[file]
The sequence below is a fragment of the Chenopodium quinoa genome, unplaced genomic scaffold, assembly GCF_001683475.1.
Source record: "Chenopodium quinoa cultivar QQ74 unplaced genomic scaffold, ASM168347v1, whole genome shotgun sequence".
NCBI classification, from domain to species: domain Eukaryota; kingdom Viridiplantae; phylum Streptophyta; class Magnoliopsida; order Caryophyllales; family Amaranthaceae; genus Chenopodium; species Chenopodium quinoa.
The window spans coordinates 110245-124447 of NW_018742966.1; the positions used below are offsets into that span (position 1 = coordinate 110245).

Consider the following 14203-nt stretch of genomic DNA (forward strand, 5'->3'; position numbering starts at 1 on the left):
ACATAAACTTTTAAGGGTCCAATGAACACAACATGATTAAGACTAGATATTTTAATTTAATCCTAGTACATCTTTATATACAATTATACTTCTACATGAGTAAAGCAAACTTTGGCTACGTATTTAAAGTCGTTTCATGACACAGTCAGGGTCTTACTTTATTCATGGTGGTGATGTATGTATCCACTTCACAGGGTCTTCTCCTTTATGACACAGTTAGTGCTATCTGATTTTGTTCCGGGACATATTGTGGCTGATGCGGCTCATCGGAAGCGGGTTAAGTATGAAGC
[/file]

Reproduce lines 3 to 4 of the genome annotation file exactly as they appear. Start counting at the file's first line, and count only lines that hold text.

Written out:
NCBI classification, from domain to species: domain Eukaryota; kingdom Viridiplantae; phylum Streptophyta; class Magnoliopsida; order Caryophyllales; family Amaranthaceae; genus Chenopodium; species Chenopodium quinoa.
The window spans coordinates 110245-124447 of NW_018742966.1; the positions used below are offsets into that span (position 1 = coordinate 110245).